Review: Green Border ★★★★★

Review: Green Border ★★★★★

Director Agnieszka Holland’s Venice Special Jury Prize winner, Green Border, is a heartbreakingly powerful dramatisation of a human rights travesty on the borders of Europe.

At a time when the far-right is resurgent across Europe, and even mainstream parties trade promises to ‘stop the boats’ and ‘crackdown’ on immigration, Green Border (in Polish, Zielona Granica) – directed by Agnieszka Holland, written by Holland, Gabriela Łazarkiewicz-Sieczko and Maciej Pisuk – is an angry, searing repudiation of the myth of refugee as insurgent threat. Instead, over two and half hours of stunningly shot yet achingly sad human drama, the true threats are made startlingly clear: cold political exploitation, heartless border policing, public apathy and the ease with which distant hinterlands can simply be dismissed as ‘out of sight, out of mind’.

A weakly protected, remote border between Poland (within the EU) and Belarus (without) is the Green Border of the film’s title, though Holland – in choosing to shoot in black-and-white – appropriately renders the forest setting in shades of grey. A group of refugees from the Middle East and Africa find themselves the ball in a perverse game of ping pong, as border forces on either side bat them to and fro across this most liminal of liminal spaces. If it wasn’t so distressing it might almost be funny, and indeed there are brief tragicomic flashes in Holland’s unblinking gaze, though ultimately – unsurprisingly – there is little relief to be found.

A Syrian family promised easy passage from Belarus to Sweden via Poland struggles against the odds to stay together through each disastrously farcical reversal of direction. They are joined, huddling for warmth without food or shelter, by an Afghan woman who hopes to find asylum in Poland. Their journeys, seemingly smooth as far as Minsk, have taken a devastating turn at the Polish border. In what feels, at times, like a real-time horror experience, Holland follow them back and forth through the barbed wire fence which comes to represent a political switchblade hacking at them from all angles. The word which best sums it all up: harrowing.

Where Holland turns towards other aspects of this tragedy, in chapters which focus on a Polish border guard and a group of activists respectively, the tale is hardly more optimistic. It should be no surprise that the Polish government, and the Polish Border Guard, have been outspoken critics of the film’s portrayal of the role of the border guards in aggressively – and, apparently, illegally – ejecting refugees back to Belarus without care or due process. Whilst Holland allows a scintilla of sympathy for the plight of soon-to-be-a-father Jan, whose guard duties appear to take some psychological toll, Green Border is far from an attempt to humanise, and sympathise with, the enforcers.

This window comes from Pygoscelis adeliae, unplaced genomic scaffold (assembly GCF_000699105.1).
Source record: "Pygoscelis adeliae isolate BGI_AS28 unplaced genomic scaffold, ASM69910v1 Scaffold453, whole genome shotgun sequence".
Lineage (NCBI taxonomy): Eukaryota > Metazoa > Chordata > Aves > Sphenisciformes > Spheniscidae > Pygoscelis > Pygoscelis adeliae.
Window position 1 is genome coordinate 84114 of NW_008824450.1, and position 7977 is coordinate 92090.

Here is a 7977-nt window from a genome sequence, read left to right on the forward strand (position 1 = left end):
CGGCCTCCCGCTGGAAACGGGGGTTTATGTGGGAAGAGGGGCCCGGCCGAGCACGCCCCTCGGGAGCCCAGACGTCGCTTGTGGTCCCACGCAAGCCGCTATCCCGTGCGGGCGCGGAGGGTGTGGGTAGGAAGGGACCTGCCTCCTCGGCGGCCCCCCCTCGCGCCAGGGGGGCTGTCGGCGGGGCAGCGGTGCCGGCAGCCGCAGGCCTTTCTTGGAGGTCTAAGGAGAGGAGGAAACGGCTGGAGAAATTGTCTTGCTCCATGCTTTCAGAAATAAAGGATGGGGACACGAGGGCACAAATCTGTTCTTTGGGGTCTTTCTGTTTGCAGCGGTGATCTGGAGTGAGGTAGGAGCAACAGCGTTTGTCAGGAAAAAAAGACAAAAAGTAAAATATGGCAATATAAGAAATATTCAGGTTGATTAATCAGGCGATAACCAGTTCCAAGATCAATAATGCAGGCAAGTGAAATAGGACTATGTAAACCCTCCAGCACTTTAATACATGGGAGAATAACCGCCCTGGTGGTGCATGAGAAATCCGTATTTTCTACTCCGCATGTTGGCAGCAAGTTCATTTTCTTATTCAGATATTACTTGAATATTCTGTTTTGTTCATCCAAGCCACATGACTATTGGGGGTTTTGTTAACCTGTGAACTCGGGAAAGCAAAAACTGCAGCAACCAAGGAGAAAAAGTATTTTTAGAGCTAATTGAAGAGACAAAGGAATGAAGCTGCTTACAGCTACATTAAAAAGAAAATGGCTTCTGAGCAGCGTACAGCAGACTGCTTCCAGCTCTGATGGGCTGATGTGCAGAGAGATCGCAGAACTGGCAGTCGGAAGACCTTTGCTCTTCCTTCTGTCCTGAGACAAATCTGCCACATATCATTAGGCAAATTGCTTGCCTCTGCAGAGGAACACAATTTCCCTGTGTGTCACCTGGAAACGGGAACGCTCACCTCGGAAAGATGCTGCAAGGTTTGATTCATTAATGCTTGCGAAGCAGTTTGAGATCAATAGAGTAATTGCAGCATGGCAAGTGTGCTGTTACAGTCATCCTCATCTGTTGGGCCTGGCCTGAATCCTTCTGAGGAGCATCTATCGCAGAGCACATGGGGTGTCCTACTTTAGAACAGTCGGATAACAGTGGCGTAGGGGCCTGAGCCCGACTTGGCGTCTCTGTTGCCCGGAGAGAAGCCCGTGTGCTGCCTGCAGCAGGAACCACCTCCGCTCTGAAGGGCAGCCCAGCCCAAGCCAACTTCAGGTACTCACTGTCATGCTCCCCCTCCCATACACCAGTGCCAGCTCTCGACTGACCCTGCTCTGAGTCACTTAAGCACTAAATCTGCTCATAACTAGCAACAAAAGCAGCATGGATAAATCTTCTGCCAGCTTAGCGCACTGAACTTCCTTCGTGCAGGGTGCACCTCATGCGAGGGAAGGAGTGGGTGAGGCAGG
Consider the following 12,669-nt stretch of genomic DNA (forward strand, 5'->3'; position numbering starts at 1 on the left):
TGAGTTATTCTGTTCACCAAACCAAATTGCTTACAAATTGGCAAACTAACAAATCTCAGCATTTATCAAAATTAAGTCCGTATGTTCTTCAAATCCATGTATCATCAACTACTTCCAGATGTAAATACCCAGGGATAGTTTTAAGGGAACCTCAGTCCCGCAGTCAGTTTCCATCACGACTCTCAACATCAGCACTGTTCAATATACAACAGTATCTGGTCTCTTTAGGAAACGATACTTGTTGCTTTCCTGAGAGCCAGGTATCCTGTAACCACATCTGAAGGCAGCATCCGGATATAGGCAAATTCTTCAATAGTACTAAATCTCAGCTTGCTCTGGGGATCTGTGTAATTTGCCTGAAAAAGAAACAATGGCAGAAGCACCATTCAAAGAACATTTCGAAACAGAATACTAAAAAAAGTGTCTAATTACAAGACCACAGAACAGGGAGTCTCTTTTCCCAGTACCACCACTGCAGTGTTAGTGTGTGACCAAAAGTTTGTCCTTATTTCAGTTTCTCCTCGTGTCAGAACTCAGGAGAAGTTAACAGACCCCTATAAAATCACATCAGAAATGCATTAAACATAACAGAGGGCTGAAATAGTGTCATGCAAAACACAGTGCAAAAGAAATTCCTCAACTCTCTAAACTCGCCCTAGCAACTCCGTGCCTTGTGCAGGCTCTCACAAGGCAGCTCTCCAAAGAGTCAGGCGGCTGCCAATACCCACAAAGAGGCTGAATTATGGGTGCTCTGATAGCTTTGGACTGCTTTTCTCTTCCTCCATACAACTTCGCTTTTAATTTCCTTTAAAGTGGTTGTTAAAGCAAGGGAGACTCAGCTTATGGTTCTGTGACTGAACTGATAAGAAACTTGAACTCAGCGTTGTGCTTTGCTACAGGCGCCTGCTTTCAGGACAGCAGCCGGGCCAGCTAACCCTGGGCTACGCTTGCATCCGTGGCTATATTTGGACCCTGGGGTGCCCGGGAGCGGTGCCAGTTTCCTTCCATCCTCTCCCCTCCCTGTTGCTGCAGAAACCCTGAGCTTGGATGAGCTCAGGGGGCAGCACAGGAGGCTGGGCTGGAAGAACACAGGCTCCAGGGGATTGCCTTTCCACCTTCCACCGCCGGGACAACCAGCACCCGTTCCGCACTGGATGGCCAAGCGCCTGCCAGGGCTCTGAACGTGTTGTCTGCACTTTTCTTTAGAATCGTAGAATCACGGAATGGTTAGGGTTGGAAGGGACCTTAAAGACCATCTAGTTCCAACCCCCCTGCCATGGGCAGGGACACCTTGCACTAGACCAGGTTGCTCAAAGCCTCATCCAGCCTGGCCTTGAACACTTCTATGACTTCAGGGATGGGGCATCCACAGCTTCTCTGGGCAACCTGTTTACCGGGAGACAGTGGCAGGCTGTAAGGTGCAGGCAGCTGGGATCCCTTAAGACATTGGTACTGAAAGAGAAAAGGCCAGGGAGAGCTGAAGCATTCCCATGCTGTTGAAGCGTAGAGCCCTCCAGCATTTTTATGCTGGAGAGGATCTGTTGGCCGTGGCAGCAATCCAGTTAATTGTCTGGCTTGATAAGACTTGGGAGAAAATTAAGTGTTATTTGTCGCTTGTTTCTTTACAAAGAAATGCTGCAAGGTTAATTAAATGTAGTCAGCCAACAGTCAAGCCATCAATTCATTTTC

The portrayal of the role of activists is handled with impressive nuance. While Julia, who joins the group attempting to intervene on behalf of the helpless refugees, ultimately comes to represent a faction who realise that playing by the rules of the system leaves you open to abuse by that very same system, others are still unwilling to take the risks required to help those who have already risked everything.

The cast is uniformly excellent. Jalal Altawil, Maja Ostaszewska, Tomasz Włosok, Behi Djanati Atai, Mohamad Al Rashi, Dalia Naous, Piotr Stramowski, Jaśmina Polak, Marta Stalmierska, Agata Kulesza, Maciej Stuhr, Magdalena Popławska, Joely Mbundu, Monika Frajczyk, Taim Ajjan & Talia Ajjan all throughly deserve their names to stand alongside Holland’s – they embody the characters so fully, so honestly, that the viewer is immediately and unswervingly compelled to bear witness to this fictionalised yet true story of human tragedy.  

Review: Green Border ★★★★★ 1

It feels inappropriate to pick out one or two performances, or moments, which ‘stand out’ – Green Border is not a film which seeks to provide montage-curators with a selection of ‘best bits’. There are moments of peril, of extreme tension, of horror, of heartbreaking sadness, and of utter despair. But somehow, miraculously, there are also moments of tenderness, compassion, humour, familial love, and unleashed exuberance. That Holland finds room for these latter moments is of vital importance: there is hope, however tenuous, that all this human suffering is worth it in the end.

In the UK, a perception promoted by the far-right – but depressingly, adopted even by those nearer the centre ground – is that migrants take unnecessary risks, endangering their lives and others’ lives, to ‘come over here’ and ‘take what’s ours’. They are to be repelled, turned around, shipped out, sent back to where they came from. So rarely are the questions asked: what horrors have these people endured to get here, and what part have we played in those horrors? We who do not question and challenge the moral corruption of inhumane anti-refugee policy – both in the abstract, and as it is enforced – are complicit in its crimes against humanity. Everyone needs to see Green Border, to take a long, hard look at the realities of border enforcement, and to ask themselves: how much longer can we allow this to continue in our names?